Examining Ethics Podcast Image

Examining Ethics

A Society, Culture and Philosophy podcast
Good podcast? Give it some love!
Reviews
Creators
Everybody wrestles with questions about ethics. Some of those questions are easy to figure out. Should I murder someone? No! But other questions are more difficult to answer. Examining Ethics doesn’t provide answers to these ethical dilemmas, but instead leaves listeners with tools and ideas from some of the biggest names in moral philosophy and ethics. Academic philosophy and ethics can sometimes be difficult to understand, and our accessible, open-minded content bridges the gap between scholars and everyone else.

Creators

We don't know anything about the creators of this podcast yet. You can add them yourself so they can be credited for this and other podcasts.

Recent Episodes

41: Ethics Education with Thomas Wartenberg and Chris Robichaud
We often take for granted the active process of learning about ethics and morality, so today’s show focuses on the source of ethics education: the educators themselves. We hear from two superstar teachers: Chris Robichaud is a professor at Harvard’s Kennedy School with an interest in creating moral simulations for education, and Thomas Wartenberg is the creator of the Teaching Children Philosophy program and website. Both share their ideas on learning philosophy and ethics, fiction, and more. Contact us at examiningethics@gmail.com. Follow us on Twitter @ExaminingEthics. Follow us on Instagram @examiningethicspodcast. You can also find us on Facebook. For the episode’s transcript, click here. Shownotes Thomas WartenbergTeaching Children Philosophy – a website that provides modules and courses for teaching kids philosophy through picture booksBig Ideas for Little Kids – Tom’s bookChris RobichaudChris’s TwitterChris’s TedTalk on moral simulations Thanks to Evelyn Brosius for designing our logo. “Lahaina” by Blue Dot SessionsFrom sessions.blueCC BY-NC 4.0 To contact us, email examiningethics@gmail.com. The post 41: Ethics Education with Thomas Wartenberg and Chris Robichaud appeared first on Examining Ethics.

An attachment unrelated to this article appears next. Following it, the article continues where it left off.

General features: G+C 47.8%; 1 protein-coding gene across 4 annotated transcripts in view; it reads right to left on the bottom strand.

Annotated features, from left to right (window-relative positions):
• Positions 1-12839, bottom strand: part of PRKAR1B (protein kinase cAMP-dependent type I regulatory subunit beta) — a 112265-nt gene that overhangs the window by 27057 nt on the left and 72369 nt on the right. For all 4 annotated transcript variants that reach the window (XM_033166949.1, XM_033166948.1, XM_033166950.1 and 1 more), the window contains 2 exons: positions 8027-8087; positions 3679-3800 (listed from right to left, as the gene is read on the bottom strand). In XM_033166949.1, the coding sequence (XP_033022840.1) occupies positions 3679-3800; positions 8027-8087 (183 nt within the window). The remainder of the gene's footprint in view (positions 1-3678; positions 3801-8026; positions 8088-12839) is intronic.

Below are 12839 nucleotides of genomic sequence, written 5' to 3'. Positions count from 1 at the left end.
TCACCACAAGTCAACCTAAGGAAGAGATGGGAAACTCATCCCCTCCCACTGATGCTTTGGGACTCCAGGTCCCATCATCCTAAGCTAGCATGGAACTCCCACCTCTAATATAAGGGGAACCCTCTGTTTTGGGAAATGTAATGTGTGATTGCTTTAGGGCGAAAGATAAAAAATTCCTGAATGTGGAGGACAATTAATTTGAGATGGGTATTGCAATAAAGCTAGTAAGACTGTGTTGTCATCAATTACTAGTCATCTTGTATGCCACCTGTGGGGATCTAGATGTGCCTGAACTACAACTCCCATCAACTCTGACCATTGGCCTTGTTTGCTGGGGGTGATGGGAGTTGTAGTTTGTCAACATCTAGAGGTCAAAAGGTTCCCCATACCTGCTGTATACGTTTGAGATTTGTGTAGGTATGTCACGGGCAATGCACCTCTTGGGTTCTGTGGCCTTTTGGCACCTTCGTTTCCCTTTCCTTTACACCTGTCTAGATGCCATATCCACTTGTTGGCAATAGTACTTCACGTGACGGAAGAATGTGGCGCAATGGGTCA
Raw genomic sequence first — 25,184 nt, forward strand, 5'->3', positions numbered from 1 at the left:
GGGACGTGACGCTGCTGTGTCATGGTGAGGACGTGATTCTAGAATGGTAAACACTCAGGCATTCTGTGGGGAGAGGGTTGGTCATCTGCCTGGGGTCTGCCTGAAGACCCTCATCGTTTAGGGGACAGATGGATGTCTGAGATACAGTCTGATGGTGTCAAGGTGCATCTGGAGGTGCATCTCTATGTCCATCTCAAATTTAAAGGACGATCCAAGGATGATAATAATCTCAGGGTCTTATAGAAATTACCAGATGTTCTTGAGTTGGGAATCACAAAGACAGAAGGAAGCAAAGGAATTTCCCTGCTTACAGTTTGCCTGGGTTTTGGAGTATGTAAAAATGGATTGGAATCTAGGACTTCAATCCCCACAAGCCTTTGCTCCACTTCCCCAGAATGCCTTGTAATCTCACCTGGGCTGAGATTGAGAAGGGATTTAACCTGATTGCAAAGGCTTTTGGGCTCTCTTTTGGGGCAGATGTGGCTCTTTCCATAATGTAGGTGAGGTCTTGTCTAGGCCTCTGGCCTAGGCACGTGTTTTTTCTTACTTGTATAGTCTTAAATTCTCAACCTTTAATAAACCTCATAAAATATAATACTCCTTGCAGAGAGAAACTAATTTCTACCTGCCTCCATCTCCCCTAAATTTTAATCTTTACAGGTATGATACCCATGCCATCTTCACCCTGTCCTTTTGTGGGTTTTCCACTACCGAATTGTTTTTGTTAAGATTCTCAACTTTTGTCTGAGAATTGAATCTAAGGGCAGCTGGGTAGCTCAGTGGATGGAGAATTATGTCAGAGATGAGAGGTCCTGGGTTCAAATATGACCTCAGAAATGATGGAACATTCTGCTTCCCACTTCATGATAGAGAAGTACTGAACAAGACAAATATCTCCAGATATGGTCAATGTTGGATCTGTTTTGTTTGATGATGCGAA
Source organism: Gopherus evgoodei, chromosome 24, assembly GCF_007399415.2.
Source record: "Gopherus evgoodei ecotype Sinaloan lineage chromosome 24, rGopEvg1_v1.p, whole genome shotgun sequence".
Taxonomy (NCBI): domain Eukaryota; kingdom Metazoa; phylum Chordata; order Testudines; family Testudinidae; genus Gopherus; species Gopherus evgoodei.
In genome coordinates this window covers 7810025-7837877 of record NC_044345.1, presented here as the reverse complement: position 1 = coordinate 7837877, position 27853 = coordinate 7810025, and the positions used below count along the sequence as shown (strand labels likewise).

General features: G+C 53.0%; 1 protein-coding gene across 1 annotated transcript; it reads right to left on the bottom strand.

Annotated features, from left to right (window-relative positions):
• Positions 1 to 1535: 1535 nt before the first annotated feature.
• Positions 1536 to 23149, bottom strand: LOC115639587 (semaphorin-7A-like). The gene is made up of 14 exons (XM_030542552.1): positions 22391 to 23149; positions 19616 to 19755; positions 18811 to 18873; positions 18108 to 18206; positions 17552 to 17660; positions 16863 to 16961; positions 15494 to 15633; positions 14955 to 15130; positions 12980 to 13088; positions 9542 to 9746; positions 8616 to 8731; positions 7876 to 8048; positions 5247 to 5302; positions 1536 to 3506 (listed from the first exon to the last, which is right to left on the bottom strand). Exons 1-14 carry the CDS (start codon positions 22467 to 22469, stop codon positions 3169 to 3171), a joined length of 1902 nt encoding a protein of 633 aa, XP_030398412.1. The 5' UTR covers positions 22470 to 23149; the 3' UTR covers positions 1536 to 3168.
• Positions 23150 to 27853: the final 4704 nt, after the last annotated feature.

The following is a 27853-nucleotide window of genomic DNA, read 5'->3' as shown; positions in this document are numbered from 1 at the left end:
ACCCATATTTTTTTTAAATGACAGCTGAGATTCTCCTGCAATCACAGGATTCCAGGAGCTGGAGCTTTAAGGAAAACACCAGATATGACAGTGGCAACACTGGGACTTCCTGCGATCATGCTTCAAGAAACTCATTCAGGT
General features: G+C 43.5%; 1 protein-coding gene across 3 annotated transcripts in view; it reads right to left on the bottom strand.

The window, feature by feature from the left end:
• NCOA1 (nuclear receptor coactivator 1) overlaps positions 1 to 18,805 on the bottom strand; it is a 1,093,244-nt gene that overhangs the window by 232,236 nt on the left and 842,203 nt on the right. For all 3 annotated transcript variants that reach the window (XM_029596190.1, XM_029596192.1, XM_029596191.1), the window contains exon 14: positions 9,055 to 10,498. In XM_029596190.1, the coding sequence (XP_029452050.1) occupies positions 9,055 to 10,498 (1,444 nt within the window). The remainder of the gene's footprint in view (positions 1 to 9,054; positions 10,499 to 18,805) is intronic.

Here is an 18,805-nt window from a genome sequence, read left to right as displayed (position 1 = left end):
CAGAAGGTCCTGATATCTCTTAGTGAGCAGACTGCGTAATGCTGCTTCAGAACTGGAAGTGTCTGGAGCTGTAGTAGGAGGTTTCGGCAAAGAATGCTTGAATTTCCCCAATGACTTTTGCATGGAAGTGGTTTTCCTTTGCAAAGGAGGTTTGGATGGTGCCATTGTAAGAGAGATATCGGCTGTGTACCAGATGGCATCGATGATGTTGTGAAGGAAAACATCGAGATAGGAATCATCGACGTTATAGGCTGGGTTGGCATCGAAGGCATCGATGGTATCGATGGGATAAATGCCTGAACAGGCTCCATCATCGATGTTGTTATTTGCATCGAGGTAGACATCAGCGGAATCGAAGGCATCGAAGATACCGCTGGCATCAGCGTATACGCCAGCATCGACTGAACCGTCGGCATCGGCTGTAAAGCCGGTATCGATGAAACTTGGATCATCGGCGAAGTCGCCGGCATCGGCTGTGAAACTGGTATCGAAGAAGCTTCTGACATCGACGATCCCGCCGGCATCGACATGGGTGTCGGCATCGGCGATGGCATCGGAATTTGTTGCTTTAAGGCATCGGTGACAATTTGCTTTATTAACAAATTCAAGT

40: Morality Scaled Up with Joshua Greene